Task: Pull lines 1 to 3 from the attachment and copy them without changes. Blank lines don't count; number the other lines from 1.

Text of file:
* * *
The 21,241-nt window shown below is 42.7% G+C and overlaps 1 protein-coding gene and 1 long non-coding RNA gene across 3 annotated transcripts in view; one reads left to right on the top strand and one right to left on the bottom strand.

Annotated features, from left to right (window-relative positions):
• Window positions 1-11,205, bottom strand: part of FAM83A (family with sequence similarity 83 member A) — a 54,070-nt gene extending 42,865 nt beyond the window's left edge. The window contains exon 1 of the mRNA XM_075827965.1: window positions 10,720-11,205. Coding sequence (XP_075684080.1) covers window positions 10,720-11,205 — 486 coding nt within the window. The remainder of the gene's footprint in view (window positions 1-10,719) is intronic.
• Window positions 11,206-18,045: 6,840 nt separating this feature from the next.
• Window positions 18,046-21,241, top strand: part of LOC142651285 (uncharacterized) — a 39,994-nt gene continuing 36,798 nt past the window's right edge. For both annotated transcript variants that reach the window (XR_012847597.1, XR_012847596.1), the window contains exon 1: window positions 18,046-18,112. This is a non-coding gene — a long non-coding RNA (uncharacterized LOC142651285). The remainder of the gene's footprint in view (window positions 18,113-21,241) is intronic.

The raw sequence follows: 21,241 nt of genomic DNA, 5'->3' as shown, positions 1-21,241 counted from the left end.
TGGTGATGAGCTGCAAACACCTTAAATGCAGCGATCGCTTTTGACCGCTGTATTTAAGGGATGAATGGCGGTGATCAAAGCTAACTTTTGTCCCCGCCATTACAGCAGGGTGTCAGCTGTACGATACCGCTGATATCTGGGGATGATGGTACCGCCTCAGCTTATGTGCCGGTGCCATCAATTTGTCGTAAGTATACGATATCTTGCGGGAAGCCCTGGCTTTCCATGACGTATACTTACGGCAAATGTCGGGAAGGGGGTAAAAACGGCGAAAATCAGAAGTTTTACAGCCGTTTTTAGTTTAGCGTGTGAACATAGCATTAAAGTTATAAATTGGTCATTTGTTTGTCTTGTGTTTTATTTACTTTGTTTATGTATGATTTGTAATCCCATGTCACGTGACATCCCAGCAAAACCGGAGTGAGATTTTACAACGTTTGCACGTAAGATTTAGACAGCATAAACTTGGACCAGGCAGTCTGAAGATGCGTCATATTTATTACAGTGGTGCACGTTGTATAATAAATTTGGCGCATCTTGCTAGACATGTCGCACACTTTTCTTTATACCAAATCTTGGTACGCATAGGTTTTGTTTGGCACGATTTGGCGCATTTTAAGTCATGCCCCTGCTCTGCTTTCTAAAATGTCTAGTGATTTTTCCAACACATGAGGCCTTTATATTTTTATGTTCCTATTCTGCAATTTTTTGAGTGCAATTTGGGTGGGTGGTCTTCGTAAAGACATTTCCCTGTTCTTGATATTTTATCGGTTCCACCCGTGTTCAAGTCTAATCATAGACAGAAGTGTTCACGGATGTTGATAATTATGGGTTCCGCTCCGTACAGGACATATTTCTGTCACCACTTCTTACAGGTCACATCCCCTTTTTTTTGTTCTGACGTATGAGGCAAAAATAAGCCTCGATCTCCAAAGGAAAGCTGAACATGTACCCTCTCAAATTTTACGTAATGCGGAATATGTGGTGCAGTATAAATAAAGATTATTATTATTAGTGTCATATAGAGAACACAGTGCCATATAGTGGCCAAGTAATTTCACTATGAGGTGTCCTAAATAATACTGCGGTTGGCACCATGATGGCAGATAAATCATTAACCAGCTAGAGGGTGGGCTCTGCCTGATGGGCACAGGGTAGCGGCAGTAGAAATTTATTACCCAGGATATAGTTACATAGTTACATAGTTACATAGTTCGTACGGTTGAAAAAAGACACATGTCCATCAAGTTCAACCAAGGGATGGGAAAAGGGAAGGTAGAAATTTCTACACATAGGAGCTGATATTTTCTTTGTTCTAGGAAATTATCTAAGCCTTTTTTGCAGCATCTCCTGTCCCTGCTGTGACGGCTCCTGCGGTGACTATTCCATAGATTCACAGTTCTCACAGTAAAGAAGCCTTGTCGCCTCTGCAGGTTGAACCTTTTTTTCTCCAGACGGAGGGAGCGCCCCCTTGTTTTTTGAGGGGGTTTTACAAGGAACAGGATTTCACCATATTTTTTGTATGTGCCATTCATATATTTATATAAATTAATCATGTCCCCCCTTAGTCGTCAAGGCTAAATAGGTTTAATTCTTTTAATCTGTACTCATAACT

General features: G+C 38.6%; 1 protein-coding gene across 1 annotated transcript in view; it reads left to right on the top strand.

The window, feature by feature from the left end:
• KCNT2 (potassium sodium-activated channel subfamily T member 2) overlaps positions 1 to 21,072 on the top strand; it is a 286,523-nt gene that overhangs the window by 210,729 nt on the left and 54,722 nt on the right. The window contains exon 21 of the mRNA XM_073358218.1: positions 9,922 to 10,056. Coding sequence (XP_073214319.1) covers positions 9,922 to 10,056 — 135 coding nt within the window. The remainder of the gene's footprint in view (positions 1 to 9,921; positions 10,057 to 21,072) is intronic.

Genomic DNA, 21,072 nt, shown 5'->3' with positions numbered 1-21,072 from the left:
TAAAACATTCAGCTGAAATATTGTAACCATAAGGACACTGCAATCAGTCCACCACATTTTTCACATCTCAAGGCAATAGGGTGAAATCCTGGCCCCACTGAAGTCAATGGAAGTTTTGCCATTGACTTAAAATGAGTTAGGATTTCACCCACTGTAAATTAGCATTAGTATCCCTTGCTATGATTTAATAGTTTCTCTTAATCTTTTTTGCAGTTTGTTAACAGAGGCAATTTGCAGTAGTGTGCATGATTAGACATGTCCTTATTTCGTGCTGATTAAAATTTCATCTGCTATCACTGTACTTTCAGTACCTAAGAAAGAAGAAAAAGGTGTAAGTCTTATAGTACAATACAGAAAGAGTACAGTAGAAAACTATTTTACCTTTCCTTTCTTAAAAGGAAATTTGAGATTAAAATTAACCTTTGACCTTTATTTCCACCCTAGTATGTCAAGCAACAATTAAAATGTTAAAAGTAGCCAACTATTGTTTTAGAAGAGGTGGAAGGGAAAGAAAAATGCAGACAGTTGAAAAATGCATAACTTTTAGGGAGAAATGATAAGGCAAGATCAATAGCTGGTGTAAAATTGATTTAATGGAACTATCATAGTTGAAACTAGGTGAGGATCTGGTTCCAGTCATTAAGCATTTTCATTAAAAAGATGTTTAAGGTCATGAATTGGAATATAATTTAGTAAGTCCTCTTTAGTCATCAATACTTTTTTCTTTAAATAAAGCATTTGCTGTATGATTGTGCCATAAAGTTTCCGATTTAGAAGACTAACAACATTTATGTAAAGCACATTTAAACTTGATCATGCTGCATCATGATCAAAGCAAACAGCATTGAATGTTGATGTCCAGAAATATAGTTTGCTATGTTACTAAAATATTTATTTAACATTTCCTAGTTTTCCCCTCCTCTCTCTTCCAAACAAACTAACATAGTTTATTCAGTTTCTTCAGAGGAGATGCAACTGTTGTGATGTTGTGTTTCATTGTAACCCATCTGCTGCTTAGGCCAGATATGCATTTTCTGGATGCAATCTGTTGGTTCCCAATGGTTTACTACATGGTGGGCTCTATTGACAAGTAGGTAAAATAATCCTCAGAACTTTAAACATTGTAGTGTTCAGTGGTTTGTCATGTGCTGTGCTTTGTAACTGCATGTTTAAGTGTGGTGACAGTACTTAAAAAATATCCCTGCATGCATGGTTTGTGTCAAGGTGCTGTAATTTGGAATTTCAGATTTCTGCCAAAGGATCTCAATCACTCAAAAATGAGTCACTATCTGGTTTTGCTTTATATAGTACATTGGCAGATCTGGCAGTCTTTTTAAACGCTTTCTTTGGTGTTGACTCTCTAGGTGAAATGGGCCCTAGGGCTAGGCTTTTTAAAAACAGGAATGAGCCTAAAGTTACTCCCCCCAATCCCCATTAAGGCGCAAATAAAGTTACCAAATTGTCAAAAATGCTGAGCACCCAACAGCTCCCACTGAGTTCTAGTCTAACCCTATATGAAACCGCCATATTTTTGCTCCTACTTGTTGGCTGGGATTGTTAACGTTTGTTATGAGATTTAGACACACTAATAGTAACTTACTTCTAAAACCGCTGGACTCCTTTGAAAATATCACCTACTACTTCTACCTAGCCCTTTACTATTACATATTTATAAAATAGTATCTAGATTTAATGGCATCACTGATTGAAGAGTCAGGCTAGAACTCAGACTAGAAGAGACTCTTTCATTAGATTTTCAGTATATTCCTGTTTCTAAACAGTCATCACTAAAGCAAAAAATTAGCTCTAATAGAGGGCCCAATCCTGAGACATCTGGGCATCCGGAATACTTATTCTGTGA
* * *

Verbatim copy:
The 21,241-nt window shown below is 42.7% G+C and overlaps 1 protein-coding gene and 1 long non-coding RNA gene across 3 annotated transcripts in view; one reads left to right on the top strand and one right to left on the bottom strand.

Annotated features, from left to right (window-relative positions):
• Window positions 1-11,205, bottom strand: part of FAM83A (family with sequence similarity 83 member A) — a 54,070-nt gene extending 42,865 nt beyond the window's left edge. The window contains exon 1 of the mRNA XM_075827965.1: window positions 10,720-11,205. Coding sequence (XP_075684080.1) covers window positions 10,720-11,205 — 486 coding nt within the window. The remainder of the gene's footprint in view (window positions 1-10,719) is intronic.